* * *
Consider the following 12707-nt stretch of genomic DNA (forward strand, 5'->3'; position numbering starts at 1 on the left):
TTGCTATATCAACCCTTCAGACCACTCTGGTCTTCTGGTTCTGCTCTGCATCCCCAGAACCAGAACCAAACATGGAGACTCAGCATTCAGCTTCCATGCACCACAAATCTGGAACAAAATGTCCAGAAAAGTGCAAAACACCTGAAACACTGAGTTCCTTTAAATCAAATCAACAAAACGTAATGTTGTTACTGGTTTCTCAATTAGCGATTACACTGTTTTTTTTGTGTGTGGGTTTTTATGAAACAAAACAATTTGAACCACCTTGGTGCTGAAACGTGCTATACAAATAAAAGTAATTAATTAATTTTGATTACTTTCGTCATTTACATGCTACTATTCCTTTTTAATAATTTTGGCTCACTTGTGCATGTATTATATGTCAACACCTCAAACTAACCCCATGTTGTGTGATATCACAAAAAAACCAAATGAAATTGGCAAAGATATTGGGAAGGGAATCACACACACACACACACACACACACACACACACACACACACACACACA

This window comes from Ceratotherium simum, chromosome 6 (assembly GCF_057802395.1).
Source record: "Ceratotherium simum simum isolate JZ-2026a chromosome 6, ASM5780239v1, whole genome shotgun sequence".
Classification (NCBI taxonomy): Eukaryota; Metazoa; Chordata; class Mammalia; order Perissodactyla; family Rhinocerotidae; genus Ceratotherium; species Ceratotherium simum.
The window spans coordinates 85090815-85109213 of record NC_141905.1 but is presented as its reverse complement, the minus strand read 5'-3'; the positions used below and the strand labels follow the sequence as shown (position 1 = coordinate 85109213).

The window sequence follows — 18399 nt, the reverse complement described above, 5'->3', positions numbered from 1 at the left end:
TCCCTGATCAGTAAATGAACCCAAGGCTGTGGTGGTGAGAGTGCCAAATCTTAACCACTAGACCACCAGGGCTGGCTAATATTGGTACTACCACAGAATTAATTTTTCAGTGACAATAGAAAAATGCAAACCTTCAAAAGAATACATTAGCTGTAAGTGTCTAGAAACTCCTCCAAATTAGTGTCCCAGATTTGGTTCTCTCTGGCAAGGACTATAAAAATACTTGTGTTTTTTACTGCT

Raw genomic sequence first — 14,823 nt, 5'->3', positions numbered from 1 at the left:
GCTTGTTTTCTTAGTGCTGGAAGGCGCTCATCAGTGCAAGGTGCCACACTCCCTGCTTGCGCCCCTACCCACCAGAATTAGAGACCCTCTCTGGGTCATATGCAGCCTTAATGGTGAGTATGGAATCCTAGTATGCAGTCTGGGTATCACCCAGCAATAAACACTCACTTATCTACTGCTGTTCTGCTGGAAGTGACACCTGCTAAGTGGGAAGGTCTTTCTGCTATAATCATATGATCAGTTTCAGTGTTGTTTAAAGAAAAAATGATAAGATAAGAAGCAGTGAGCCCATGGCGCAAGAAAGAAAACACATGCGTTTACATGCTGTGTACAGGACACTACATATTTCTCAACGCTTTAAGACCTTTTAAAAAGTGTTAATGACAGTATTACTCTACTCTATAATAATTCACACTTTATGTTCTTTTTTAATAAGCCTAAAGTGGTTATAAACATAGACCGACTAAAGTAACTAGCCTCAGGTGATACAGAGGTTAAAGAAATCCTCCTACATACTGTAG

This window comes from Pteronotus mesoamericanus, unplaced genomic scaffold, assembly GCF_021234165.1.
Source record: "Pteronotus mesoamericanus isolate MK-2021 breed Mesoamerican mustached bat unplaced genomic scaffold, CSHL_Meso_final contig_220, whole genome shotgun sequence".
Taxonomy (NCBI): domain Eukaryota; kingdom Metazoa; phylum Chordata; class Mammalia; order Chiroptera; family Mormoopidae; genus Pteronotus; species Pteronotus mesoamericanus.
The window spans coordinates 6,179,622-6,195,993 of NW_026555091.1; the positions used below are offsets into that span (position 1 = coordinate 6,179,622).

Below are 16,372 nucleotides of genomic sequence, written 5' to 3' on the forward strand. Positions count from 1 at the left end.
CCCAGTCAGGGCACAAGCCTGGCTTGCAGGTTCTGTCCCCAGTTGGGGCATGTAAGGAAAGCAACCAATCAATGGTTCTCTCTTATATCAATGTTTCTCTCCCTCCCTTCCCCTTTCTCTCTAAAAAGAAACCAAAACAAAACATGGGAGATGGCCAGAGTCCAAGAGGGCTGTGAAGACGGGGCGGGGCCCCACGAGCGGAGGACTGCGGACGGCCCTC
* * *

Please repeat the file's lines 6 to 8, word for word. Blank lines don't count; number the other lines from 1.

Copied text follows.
The window spans coordinates 85090815-85109213 of record NC_141905.1 but is presented as its reverse complement, the minus strand read 5'-3'; the positions used below and the strand labels follow the sequence as shown (position 1 = coordinate 85109213).

The window sequence follows — 18399 nt, the reverse complement described above, 5'->3', positions numbered from 1 at the left end:
TCCCTGATCAGTAAATGAACCCAAGGCTGTGGTGGTGAGAGTGCCAAATCTTAACCACTAGACCACCAGGGCTGGCTAATATTGGTACTACCACAGAATTAATTTTTCAGTGACAATAGAAAAATGCAAACCTTCAAAAGAATACATTAGCTGTAAGTGTCTAGAAACTCCTCCAAATTAGTGTCCCAGATTTGGTTCTCTCTGGCAAGGACTATAAAAATACTTGTGTTTTTTACTGCT